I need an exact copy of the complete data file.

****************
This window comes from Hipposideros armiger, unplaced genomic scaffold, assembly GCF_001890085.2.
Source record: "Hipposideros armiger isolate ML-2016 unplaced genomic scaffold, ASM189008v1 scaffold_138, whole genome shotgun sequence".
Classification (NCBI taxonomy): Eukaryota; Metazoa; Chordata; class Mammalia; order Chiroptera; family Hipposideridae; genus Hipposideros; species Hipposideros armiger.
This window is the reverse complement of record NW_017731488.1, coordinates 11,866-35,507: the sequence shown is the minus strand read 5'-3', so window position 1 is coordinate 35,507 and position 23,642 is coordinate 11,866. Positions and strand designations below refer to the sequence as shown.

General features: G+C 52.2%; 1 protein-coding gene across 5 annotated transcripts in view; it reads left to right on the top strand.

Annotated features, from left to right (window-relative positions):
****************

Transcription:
This window comes from Hipposideros armiger, unplaced genomic scaffold, assembly GCF_001890085.2.
Source record: "Hipposideros armiger isolate ML-2016 unplaced genomic scaffold, ASM189008v1 scaffold_138, whole genome shotgun sequence".
Classification (NCBI taxonomy): Eukaryota; Metazoa; Chordata; class Mammalia; order Chiroptera; family Hipposideridae; genus Hipposideros; species Hipposideros armiger.
This window is the reverse complement of record NW_017731488.1, coordinates 11,866-35,507: the sequence shown is the minus strand read 5'-3', so window position 1 is coordinate 35,507 and position 23,642 is coordinate 11,866. Positions and strand designations below refer to the sequence as shown.

General features: G+C 52.2%; 1 protein-coding gene across 5 annotated transcripts in view; it reads left to right on the top strand.

Annotated features, from left to right (window-relative positions):